Through Love Activist Brighton’s autonomous actions we have got to know a lot of people living on the street. we have heard about their experiences and difficulties with getting the help and support they need. The most basic support which every human being deserves – access to shelter.
We hope that this fairness commission will hold some sway over the council with its future recommendations and so we will be frank about our proposals.
1. We don’t think it’s fair that…that people living on the streets are coerced to develop complex needs before they are able to receive help.
In May 2015, the Supreme Court ruled that when local authorities carry out vulnerability assessments, a ‘homeless person’ should be compared with an ‘ordinary person who is at risk of becoming homeless’. There is no doubt that any homeless person is ‘significantly more vulnerable’ than an ordinary person, therefore everybody living on the street should be assessed as being in priority need.
The judgement also made it clear that while councils are often under huge financial strain, this must not be used as an excuse for avoiding their legal duties. To guarantee duty of care and legal obligations are met, all local authorities must provide permanent housing for anybody living on the streets.
We hope to see this change in law properly adhered to by the council. We hope their interpretation will include those in temporary accommodation, sofa surfers, squatters, The so-called “Hidden homeless”.
2. It’s not fair that…The Housing First model is only provided for only ten people in Brighton. It should be a priority to expand it:
Some of you will know that Housing First, is a relatively recent model, an alternative to the system of emergency and temporary accommodation.
The original housing first scheme was introduced in America and has been remarkably successful in ending chronic homelessness there and in other parts of the world. Housing first pilot project had a 70% success rate in Brighton & Hove
Rather than moving homeless individuals through different “levels” of housing which can take years to get a permanent place to call home, Housing First moves the homeless individual, or household immediately from the streets into their own permanent home. They are also offered adequate support to help with any other issues. This has proven to better meet individual needs and be economically cheaper.
We want to see Housing First made available for all homeless people, with all levels of support needs, from those who only need a home to those with extremely complex emotional and physical needs.
3. We don’t consider it fair that…the Severe Weather Emergency Protocol (SWEP) isn’t activated immediately, in any weather which threatens rough sleepers’ health, particularly the wet.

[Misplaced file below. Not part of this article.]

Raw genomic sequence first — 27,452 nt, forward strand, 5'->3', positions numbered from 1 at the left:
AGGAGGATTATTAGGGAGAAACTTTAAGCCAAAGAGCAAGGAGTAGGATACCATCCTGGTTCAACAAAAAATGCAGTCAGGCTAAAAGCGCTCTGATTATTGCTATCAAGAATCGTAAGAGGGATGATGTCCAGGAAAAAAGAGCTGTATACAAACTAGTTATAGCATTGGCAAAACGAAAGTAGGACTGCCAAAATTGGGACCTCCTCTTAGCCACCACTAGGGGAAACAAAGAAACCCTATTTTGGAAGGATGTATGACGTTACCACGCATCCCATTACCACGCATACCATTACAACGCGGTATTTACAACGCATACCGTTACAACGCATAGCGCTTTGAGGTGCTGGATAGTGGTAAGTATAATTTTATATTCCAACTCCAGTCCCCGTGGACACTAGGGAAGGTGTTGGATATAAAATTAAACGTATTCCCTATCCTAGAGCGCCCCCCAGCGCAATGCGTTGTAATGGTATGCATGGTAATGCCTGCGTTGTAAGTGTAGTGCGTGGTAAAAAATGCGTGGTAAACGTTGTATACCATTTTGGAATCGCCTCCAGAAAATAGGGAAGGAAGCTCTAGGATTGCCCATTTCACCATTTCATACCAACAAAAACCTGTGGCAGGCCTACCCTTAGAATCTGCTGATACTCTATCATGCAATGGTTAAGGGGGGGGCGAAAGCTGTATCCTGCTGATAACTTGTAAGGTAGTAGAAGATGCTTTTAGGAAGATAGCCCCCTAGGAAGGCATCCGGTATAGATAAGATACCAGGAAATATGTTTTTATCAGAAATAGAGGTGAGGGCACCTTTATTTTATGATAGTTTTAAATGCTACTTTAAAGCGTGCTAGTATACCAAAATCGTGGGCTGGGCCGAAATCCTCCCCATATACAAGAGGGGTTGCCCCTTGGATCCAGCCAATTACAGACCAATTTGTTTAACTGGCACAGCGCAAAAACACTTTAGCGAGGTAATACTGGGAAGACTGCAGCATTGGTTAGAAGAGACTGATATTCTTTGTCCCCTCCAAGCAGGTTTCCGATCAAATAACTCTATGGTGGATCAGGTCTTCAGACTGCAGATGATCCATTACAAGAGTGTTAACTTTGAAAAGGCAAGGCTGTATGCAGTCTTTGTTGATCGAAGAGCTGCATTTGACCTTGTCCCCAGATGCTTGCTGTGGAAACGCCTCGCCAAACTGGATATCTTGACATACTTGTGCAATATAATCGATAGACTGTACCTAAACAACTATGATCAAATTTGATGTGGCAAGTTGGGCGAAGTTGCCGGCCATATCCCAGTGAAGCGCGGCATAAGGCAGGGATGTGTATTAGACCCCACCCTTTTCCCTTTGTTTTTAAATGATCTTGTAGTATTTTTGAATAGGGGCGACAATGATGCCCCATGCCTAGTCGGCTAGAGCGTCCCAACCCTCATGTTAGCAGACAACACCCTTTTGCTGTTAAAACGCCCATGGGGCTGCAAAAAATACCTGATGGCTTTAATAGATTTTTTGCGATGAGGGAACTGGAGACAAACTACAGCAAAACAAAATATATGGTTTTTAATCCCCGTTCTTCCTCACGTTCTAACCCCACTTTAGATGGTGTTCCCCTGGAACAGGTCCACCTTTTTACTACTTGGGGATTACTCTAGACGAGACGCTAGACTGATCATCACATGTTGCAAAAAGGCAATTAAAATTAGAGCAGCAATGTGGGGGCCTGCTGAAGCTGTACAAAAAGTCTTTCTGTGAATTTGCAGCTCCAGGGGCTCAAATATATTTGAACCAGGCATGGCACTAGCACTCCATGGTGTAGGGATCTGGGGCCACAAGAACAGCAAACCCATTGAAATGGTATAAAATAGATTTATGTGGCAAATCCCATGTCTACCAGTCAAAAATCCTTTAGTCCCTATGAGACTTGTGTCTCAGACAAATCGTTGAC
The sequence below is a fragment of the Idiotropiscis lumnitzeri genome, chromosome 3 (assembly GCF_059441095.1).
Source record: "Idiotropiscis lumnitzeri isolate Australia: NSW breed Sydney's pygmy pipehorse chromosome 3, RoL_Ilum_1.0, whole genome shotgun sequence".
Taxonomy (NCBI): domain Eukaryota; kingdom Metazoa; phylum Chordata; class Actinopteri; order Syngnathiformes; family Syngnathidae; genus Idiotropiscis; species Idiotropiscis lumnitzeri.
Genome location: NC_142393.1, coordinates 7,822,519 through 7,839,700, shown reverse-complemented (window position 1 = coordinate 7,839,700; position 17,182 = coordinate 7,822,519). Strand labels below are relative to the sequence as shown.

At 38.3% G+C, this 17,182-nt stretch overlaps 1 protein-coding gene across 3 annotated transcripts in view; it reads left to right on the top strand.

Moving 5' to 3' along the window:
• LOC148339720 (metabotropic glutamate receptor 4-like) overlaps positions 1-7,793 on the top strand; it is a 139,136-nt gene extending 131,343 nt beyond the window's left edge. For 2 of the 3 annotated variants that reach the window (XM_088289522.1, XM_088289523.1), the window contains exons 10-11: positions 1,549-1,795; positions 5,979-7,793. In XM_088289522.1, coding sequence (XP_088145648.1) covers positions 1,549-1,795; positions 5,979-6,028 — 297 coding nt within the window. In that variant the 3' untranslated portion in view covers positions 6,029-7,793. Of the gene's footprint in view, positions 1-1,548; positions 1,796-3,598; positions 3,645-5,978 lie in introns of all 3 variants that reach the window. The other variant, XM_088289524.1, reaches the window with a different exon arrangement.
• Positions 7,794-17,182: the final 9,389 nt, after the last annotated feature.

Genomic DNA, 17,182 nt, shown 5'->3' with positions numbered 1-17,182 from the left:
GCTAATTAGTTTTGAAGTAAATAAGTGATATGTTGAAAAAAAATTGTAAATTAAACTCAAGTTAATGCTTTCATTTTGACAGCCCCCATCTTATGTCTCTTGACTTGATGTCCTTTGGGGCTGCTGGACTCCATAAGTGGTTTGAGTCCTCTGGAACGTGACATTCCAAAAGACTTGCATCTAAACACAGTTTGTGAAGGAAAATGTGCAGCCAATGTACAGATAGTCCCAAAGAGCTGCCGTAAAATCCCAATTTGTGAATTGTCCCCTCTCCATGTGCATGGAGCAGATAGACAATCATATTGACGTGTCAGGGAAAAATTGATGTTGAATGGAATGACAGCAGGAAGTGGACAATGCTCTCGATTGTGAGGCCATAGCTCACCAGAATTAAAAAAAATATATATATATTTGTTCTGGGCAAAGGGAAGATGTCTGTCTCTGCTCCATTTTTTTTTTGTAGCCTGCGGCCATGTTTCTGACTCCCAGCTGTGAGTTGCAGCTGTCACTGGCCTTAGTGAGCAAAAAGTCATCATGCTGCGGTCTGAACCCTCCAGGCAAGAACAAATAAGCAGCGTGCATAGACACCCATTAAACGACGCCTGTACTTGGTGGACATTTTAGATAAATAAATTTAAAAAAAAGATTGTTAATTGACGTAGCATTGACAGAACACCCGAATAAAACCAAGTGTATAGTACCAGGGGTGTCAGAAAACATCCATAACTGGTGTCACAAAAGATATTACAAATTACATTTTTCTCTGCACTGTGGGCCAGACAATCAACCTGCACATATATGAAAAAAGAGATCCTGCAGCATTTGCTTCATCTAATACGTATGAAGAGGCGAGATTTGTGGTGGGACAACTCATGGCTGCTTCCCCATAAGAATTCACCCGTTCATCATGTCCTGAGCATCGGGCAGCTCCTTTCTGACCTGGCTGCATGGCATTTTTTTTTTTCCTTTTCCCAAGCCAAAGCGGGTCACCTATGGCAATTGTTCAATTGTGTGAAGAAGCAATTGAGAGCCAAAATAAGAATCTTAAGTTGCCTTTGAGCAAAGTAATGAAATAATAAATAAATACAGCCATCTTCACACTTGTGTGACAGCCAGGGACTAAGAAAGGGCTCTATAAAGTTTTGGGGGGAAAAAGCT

The Severe Weather Emergency Protocol (SWEP) was not activated recently, leaving vulnerable people to sleep out during a severe weather warning on our streets. We are waiting to hear of the changes that have been made to make this avoidable in the future.
Last year the budget wasn’t used up for the SWEP protocol. This must mean that the emergency centres could infact be opened more often if the budget were made available. The surplus budget last year did not get carried over. We would be interested to know what happened to that surplus (and how much it was?)
If the material resources exist to provide shelter from a severe weather emergency, economic arguments against keeping the shelters open all year round are not as powerful as the humanitarian ones for opening them.
We don’t think it’s fair that…affordable social rents are not imposed on private landlords and property investors.
It’s not fair that the provision of truly affordable permanent homes is not a priority.
We want to see present and future housing projects prioritising housing for those without a home including those in emergency and temporary accommodation. Allocating enough of these properties towards the housing first project until everyone is housed.
It’s not fair that… so many buildings sit empty. It would make sense to make squatting empty properties safe and equitable for property owners and otherwise homeless people.
This would make use of empty properties, keep people safe and avoid wasting tax payers money, private money and time spent on security, policing and court costs.
We hope that you will include the solution based proposals in your final report to the council.
We hope that you will use what power you have to take this discussion to central Government. We want the council to stand up to the westminster elite on behalf of all the people who have suffered and died because of their crude, ideological war on the poor.
We want Brighton to lead the charge of rebel cities in the UK, to secede from the square mile in order to prevent this crisis worsening and more people dying.